Sally Smith:  Do you have any recommendations, say it were you, and you have all these years of experience, would there be certain techniques or strategies, little things you would tell yourself each day to kind of get yourself on the right track?  Like, would you go out and volunteer for other people, or become more active in your church, get more involved with support groups?  Are there certain techniques or mindsets that help people be the early achievers in this battle?  I’m sure everybody that develops this wants to be one of the ones that survives happily the longest, in a healthy way.  Are there certain things that those people are doing, other than just medication, that you find are key to their success?


Fran Emerson:  Yes.  And there are some great examples of those, people who, first of all, have a positive attitude.  It’s really frightening, and it’s easy to get depressed and kind of give up and withdraw.  And we know that situation, actually, will lead an individual into a faster decline.  Keep active.  Keep socially connected.  That’s really important.  Exercise is really important.  Everything that you can do to stimulate your body, your heart and, consequently, your brain is going to keep you functioning longer.  They’ve done research to show that this is so.  So, keep connected, volunteer.  There are a lot of people who are involved in support groups, which are hugely empowering to family caregivers to help them on this journey of caregiving.  So, yes, stay connected, keep involved.  There’s a certain amount of truth in that old saying, if you don’t use it, you lose it.  Even at the beginning of this disease, you can help keep yourself going by using it.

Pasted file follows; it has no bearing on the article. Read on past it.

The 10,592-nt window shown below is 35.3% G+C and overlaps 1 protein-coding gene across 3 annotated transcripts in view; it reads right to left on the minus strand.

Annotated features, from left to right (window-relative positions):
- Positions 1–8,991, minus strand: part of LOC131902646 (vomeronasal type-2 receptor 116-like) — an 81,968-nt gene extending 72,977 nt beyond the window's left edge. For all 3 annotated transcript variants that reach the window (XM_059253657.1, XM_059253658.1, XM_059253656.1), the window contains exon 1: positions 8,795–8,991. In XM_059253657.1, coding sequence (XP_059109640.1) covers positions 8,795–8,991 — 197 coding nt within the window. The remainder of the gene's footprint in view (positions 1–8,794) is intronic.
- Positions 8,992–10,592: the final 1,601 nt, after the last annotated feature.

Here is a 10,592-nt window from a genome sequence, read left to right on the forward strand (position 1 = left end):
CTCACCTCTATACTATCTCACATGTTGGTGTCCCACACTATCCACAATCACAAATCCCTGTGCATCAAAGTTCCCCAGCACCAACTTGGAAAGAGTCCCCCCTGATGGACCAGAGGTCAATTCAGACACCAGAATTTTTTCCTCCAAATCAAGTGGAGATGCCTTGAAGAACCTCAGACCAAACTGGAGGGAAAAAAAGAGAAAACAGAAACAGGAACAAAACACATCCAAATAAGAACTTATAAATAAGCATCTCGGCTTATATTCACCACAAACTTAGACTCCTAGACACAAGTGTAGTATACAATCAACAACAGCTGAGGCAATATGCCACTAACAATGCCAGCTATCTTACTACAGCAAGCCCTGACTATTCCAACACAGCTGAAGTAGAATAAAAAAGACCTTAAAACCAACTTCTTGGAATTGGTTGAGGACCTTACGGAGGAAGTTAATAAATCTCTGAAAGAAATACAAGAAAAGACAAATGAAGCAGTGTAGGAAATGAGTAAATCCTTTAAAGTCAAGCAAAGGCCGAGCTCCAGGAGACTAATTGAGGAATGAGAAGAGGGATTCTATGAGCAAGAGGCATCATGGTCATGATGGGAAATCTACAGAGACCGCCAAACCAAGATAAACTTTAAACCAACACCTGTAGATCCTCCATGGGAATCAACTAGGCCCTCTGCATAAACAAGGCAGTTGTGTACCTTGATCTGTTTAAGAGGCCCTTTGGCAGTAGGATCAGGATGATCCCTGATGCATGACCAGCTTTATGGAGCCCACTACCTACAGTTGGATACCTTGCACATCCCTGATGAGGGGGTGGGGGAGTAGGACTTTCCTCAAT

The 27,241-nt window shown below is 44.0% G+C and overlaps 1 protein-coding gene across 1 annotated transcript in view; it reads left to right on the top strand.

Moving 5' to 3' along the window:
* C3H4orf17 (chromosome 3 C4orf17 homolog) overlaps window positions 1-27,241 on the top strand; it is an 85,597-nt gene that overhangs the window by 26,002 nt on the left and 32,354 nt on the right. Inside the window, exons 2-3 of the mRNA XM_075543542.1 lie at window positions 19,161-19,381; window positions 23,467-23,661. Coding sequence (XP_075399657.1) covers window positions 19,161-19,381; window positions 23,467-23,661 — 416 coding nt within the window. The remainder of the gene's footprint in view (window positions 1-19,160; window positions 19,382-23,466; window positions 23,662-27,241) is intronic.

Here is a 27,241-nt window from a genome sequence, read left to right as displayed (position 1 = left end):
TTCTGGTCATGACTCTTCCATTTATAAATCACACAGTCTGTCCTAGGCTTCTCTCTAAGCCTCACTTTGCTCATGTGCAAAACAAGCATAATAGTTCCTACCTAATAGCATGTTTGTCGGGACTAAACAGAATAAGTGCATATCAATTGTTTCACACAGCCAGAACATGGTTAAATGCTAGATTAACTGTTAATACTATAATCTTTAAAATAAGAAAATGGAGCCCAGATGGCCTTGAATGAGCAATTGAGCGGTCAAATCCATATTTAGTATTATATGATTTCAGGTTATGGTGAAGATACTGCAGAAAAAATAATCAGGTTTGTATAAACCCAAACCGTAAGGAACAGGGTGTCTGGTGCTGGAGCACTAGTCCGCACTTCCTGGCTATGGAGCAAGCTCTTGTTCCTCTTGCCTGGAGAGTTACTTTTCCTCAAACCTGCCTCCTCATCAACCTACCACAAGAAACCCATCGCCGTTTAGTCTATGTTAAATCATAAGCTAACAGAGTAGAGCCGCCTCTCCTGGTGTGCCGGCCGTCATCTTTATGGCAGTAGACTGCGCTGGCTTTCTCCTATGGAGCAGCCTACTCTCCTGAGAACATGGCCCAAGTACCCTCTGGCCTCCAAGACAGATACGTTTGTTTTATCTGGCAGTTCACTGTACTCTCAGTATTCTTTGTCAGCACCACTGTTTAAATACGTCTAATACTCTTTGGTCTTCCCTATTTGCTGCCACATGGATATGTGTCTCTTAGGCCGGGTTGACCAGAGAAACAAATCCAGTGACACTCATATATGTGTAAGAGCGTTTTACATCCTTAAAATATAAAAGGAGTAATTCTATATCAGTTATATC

Sally Smith:  Wow, valuable advice.  Fran, thank you so much.  It’s so wonderful to have you with us again today.  Thanks to all our listeners too for joining us, and we welcome your suggestions.  This is Sally Smith, Age to Age, saying good-bye and wishing you courage and joy on your own journey.  We are all connected. 


If you enjoy listening to Sally Smith, you can buy her book, The Circle.  It’s the story of how she personally responded to her mother’s journey with Alzheimer’s disease.  It’s a wonderful gift of hope for anyone with a parent with dementia.  Just click on Sally Smith’s name under the Health Professionals tab on the Podcast home page.  All profits support research at the Center on Aging.  Thanks.